Nottingham(redirected from Cookie Club)
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Nottingham, city and unitary authority (1991 pop. 273,300), central England, on the Trent River. A center of rail and road transportation, the city's most important industries are the manufacture of lace, hosiery, cotton, and silk. The long-established textile industry greatly profited from the inventions of James Hargreaves and Richard Arkwright. Cigarettes, bicycles, and pharmaceuticals are among Nottingham's many other products. The historic county seat of Nottinghamshire, the city became independent of the county in 1998.
In the 9th cent., Nottingham was one of the Danish Five Boroughs. In the 12th cent., much of it was destroyed by fire. Parliaments were held in Nottingham in 1334, 1337, and 1357. In 1642, Nottingham was the scene of Charles I unfurling his banner, marking the beginning of the civil war. Early in the 19th cent., Luddites were active in the city. The 17th-century castle overlooking the Trent River was burned in 1831 during Reform Bill riots. It was restored in 1878 and now houses an art museum. The earlier Norman castle on the same site was once the prison of David II of Scotland and the headquarters of Richard III before the battle of Bosworth Field.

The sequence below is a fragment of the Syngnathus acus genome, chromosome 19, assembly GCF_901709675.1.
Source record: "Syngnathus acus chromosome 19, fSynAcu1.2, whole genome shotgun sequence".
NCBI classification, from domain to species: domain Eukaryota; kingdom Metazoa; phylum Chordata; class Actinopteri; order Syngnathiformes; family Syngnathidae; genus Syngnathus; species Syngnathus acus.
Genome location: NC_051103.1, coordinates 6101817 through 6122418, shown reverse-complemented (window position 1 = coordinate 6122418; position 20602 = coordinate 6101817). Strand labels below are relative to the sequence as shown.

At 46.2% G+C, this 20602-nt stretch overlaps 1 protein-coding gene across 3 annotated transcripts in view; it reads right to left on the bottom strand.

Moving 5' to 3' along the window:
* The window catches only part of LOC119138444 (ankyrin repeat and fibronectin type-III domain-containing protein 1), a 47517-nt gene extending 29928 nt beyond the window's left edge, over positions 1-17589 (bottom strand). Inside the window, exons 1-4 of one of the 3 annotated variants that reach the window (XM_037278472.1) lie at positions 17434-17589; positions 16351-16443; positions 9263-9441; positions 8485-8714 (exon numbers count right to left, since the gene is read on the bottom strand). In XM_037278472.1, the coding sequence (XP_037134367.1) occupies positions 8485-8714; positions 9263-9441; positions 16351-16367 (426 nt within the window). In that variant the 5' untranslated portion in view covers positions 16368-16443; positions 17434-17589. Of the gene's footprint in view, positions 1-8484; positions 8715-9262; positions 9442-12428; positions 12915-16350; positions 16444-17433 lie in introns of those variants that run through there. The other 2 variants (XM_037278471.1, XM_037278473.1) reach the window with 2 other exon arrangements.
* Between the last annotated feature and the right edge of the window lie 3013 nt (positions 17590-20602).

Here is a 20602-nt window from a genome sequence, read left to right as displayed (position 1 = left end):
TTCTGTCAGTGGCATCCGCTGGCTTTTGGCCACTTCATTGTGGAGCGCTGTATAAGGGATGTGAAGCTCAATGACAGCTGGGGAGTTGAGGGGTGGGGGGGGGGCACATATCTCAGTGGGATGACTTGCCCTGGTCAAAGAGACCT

Other features of interest are the council house (city hall), a Roman Catholic cathedral (designed by A. W. Pugin), the 16th-century grammar school (now a high school), the Univ. of Nottingham (1948), and St. Peter's Church, part of which dates from the 12th cent. According to tradition, Robin Hood was born in Nottingham. William Booth, founder of the Salvation Army, was born there in 1829.
a city in Great Britain, on the Trent River. Until 1974, Nottingham was the county town of Nottinghamshire. Population, 299,800 (1971).
Nottingham is a large transportation junction and an important industrial center, with a long-established knitwear industry. The city is also known for its lace, clothing, tobacco, food-processing, and pharmaceuticals industries. Motorcycles and bicycles, medical and chemical equipment, machine tools, and instruments are produced. Nottingham has a university.
The layout of the city is relatively regular, with a rectangular square in the center. The architectural monuments of Nottingham include an 11th-century castle (reconstructed in the 17th and 19th centuries), the Church of St. Mary (late Gothic style, end of the 15th century), a town hall in the classical style (1789–91), and a county hall (1770–72, architect J. Gandon). The city’s parks include the Arboretum, Nottingham Forest, and Wollaton (with the famous mansion, Wollaton Hall).